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Old 10-29-2007, 04:26 PM   #31
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The biggest problem with this thread of mine is that we don't have an agreed definition of 'hippie music'. We're all evaluating each other's song additions and answering each other's questions using our own definitions of 'hippie music'.

For me, 'hippie music' simply means music that hippies listened to on a regular or at least a semi-regular basis.

You can't tell me that hippies never listened to Freebird or Janis Joplin or Led Zeppelin or Bob Dylan.

The point, however, is that your definiton of 'hippie' music might well be different from mine.

Oh, and dr.zooeuss still hasn't explained why he's glad we've 'moved on' from the 'hippie phase' or what exactly we've 'moved on' to.
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Old 10-29-2007, 06:48 PM   #32
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Quote:
Originally posted by DaveC
She was a blues and folk singer more so than "hippie music", though.
She played at Monterey Pop though, so she's in the running by default.
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Old 10-29-2007, 07:28 PM   #33
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Quote:
Originally posted by namkcuR
The biggest problem with this thread of mine is that we don't have an agreed definition of 'hippie music'.

Oh, and dr.zooeuss still hasn't explained why he's glad we've 'moved on' from the 'hippie phase' or what exactly we've 'moved on' to.
To me, 'hippie music' is music that's deeply connected to the natural world. It's also a kind of folk music that strongly questions our relationship with technology, consumerism, and politics. It's a pretty open definition, but that's how I see it. In the youtube clip I posted earlier, I think Kermit nails it down pretty well.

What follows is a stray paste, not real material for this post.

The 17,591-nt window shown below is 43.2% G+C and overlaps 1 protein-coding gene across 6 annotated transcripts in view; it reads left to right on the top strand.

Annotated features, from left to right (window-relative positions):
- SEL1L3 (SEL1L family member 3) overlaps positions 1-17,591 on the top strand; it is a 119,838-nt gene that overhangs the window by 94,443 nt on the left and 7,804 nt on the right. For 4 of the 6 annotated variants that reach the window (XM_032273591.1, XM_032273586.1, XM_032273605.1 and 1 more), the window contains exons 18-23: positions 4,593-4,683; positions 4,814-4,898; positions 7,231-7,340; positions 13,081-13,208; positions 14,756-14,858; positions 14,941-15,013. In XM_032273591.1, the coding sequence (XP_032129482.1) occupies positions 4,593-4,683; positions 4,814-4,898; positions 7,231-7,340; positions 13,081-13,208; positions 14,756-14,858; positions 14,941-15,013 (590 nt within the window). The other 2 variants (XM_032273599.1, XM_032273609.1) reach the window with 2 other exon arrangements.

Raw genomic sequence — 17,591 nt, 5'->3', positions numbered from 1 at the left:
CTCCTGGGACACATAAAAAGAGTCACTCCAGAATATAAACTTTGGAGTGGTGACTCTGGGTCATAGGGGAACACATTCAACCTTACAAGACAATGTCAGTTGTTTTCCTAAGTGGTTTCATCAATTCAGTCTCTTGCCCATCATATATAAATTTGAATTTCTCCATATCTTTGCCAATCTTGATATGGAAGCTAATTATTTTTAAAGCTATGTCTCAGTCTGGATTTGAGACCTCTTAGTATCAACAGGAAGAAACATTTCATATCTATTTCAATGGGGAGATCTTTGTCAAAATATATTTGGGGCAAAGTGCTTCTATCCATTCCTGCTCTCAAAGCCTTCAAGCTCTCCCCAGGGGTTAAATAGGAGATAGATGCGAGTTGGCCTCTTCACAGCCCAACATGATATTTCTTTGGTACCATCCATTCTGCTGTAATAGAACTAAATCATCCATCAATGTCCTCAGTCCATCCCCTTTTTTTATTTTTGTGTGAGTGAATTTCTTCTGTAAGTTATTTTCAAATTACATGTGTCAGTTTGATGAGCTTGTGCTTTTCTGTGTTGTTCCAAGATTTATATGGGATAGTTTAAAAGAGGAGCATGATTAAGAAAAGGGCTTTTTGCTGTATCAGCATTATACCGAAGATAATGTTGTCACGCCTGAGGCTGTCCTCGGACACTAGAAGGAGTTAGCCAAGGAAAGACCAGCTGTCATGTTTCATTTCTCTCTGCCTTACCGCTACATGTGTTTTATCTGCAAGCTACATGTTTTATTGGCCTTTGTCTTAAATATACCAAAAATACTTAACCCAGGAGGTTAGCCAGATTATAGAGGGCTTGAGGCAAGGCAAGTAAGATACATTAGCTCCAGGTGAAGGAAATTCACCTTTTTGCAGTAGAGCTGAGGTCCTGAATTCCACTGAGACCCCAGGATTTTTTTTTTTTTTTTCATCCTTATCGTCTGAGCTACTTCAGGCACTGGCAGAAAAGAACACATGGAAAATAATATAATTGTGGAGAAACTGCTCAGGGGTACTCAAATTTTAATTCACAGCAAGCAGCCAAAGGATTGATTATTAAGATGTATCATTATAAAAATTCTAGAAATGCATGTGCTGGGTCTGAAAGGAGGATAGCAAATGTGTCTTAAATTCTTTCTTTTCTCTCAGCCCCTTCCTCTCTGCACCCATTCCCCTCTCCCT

I don't really get the 'moved on' comment...I personally think we need more of that kind of ethos in music, and in society, overall.

Quote:
Originally posted by Moonlit_Angel
Regarding Neil Young, I'm only going based off what I've heard by him, which isn't a whole lot, but what I love about his music is how it always has this sort of spooky, fall-ish, late night feel to it all. It's sorta haunting, or something, and I really like it when music sounds that way. Like BonosSaint said, a mood-yeah, he's definitely good at that.

(It's not from the 60s, but seriously, "Harvest Moon".... I love that song so much)
That's an awesome definition, as BonosSaint points out.

It's true about Neil having that fall-ish/night feel--maybe those are the times that really mirror his stark contrasts. I love that kind of music, as well. To me, Radiohead are the only other current-day band that can match his level of melancholy, thoughtfulness, and raw beauty.

Also, seeing how you are "Moonlit_Angel," it's worth noting that Neil's work probably has more mentions of 'moon' than just about any artist in recorded history.
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Old 10-29-2007, 07:34 PM   #34
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I used to be crazy about Woodstock 69, peace, love, music and all that stuff. And then 90s grunge and alternative rock happened...
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Old 10-29-2007, 07:43 PM   #35
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Quote:
Originally posted by angelordevil

Also, seeing how you are "Moonlit_Angel," it's worth noting that Neil's work probably has more mentions of 'moon' than just about any artist in recorded history.
He pays attention to the moon phases when he writes, our pagan boy. (Or so he says)
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Old 10-29-2007, 08:13 PM   #36
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While I could go on and on about Neil Young....

There was something infinitely trippy about 60's, early 70's music. By namkcur's definition, which is fine with me, you'd have to include Ravi Shankar. Arlo Guthrie. I love "White Rabbit." I can't live on a steady diet of that period, but it's predominent in my music collection.